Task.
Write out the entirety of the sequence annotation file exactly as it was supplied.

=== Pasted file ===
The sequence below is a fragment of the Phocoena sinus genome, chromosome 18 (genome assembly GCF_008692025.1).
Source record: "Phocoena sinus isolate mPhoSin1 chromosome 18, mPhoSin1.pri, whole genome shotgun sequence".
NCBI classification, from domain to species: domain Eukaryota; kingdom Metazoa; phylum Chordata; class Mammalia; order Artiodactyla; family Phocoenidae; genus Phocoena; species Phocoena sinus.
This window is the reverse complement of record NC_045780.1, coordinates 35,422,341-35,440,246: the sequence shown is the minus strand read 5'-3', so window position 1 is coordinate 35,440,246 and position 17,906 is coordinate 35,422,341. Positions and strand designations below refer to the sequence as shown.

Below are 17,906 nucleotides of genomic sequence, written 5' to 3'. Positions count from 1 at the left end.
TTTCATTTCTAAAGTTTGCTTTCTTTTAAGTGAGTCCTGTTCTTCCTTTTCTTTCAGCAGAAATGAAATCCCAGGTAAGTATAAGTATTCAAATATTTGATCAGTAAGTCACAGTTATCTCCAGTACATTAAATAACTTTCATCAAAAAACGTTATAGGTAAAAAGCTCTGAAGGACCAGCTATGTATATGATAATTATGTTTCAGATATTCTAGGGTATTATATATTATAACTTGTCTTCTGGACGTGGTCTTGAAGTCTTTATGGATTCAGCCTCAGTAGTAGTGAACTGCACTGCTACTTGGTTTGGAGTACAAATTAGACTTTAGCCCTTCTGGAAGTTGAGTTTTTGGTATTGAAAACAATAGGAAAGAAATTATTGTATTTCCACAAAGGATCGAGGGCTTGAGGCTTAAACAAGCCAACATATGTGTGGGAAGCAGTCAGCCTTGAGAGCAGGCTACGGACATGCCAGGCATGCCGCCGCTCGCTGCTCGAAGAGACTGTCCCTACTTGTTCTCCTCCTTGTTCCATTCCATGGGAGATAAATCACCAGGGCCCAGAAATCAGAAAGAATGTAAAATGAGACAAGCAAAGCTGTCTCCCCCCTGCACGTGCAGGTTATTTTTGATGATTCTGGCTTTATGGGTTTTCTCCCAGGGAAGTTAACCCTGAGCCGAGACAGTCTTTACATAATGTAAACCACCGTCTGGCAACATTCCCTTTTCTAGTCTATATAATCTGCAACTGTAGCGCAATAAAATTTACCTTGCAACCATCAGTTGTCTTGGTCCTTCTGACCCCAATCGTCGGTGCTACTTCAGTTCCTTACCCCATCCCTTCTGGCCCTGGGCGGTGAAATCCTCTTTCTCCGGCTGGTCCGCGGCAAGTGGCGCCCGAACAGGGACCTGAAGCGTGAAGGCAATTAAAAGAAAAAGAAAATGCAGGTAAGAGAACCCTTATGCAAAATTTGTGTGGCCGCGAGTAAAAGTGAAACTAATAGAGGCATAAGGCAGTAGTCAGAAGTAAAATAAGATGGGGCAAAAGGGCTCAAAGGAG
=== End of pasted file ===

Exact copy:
The sequence below is a fragment of the Phocoena sinus genome, chromosome 18 (genome assembly GCF_008692025.1).
Source record: "Phocoena sinus isolate mPhoSin1 chromosome 18, mPhoSin1.pri, whole genome shotgun sequence".
NCBI classification, from domain to species: domain Eukaryota; kingdom Metazoa; phylum Chordata; class Mammalia; order Artiodactyla; family Phocoenidae; genus Phocoena; species Phocoena sinus.
This window is the reverse complement of record NC_045780.1, coordinates 35,422,341-35,440,246: the sequence shown is the minus strand read 5'-3', so window position 1 is coordinate 35,440,246 and position 17,906 is coordinate 35,422,341. Positions and strand designations below refer to the sequence as shown.

Below are 17,906 nucleotides of genomic sequence, written 5' to 3'. Positions count from 1 at the left end.
TTTCATTTCTAAAGTTTGCTTTCTTTTAAGTGAGTCCTGTTCTTCCTTTTCTTTCAGCAGAAATGAAATCCCAGGTAAGTATAAGTATTCAAATATTTGATCAGTAAGTCACAGTTATCTCCAGTACATTAAATAACTTTCATCAAAAAACGTTATAGGTAAAAAGCTCTGAAGGACCAGCTATGTATATGATAATTATGTTTCAGATATTCTAGGGTATTATATATTATAACTTGTCTTCTGGACGTGGTCTTGAAGTCTTTATGGATTCAGCCTCAGTAGTAGTGAACTGCACTGCTACTTGGTTTGGAGTACAAATTAGACTTTAGCCCTTCTGGAAGTTGAGTTTTTGGTATTGAAAACAATAGGAAAGAAATTATTGTATTTCCACAAAGGATCGAGGGCTTGAGGCTTAAACAAGCCAACATATGTGTGGGAAGCAGTCAGCCTTGAGAGCAGGCTACGGACATGCCAGGCATGCCGCCGCTCGCTGCTCGAAGAGACTGTCCCTACTTGTTCTCCTCCTTGTTCCATTCCATGGGAGATAAATCACCAGGGCCCAGAAATCAGAAAGAATGTAAAATGAGACAAGCAAAGCTGTCTCCCCCCTGCACGTGCAGGTTATTTTTGATGATTCTGGCTTTATGGGTTTTCTCCCAGGGAAGTTAACCCTGAGCCGAGACAGTCTTTACATAATGTAAACCACCGTCTGGCAACATTCCCTTTTCTAGTCTATATAATCTGCAACTGTAGCGCAATAAAATTTACCTTGCAACCATCAGTTGTCTTGGTCCTTCTGACCCCAATCGTCGGTGCTACTTCAGTTCCTTACCCCATCCCTTCTGGCCCTGGGCGGTGAAATCCTCTTTCTCCGGCTGGTCCGCGGCAAGTGGCGCCCGAACAGGGACCTGAAGCGTGAAGGCAATTAAAAGAAAAAGAAAATGCAGGTAAGAGAACCCTTATGCAAAATTTGTGTGGCCGCGAGTAAAAGTGAAACTAATAGAGGCATAAGGCAGTAGTCAGAAGTAAAATAAGATGGGGCAAAAGGGCTCAAAGGAG